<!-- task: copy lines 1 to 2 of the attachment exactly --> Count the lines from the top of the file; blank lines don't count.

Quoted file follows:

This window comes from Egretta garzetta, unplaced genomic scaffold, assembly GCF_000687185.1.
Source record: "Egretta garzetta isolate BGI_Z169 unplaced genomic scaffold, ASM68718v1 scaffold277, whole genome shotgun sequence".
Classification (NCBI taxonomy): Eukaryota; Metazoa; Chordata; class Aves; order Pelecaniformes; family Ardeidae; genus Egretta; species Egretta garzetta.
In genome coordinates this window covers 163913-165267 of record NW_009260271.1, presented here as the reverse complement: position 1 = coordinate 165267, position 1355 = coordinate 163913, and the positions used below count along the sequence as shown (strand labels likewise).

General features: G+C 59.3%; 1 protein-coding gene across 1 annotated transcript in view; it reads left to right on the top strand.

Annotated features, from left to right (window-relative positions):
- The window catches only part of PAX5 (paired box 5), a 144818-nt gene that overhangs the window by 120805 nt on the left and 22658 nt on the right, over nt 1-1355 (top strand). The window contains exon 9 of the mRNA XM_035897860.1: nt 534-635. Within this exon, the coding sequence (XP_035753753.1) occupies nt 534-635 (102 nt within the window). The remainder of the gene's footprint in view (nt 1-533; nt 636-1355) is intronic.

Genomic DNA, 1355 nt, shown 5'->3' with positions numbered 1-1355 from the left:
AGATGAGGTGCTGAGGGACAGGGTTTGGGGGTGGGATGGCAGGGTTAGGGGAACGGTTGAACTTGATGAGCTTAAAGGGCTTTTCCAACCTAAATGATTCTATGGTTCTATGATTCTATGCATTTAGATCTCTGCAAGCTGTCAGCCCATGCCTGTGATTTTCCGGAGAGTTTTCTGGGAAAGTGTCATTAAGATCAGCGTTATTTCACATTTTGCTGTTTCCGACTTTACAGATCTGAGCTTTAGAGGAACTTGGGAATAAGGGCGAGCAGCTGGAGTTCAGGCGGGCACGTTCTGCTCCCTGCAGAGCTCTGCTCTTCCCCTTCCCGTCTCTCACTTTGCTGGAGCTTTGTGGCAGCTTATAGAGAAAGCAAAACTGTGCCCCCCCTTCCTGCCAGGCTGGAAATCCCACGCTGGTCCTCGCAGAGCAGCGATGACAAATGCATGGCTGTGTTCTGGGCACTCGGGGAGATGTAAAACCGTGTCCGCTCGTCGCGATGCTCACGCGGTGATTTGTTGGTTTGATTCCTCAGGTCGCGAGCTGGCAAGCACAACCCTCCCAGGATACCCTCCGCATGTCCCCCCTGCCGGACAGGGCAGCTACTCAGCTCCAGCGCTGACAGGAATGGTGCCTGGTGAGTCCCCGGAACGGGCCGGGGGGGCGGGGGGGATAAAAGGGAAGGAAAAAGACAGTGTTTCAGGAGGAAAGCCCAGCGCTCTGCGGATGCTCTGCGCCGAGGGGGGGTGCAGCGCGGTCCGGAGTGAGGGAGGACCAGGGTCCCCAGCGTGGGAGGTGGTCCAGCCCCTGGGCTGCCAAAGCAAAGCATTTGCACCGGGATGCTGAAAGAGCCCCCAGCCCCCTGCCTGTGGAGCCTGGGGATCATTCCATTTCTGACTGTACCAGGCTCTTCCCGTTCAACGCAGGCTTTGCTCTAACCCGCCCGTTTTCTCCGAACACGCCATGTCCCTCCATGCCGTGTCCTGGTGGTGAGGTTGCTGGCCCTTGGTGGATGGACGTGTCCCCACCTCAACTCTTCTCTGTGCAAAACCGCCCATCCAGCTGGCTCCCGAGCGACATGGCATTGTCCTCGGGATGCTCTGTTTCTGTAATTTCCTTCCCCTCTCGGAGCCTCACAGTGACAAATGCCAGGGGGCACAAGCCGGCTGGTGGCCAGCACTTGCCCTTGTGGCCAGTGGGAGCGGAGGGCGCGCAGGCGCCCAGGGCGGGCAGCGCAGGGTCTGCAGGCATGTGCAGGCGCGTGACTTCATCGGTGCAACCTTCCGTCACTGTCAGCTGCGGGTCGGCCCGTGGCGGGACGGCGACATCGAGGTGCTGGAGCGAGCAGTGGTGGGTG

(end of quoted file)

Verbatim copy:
This window comes from Egretta garzetta, unplaced genomic scaffold, assembly GCF_000687185.1.
Source record: "Egretta garzetta isolate BGI_Z169 unplaced genomic scaffold, ASM68718v1 scaffold277, whole genome shotgun sequence".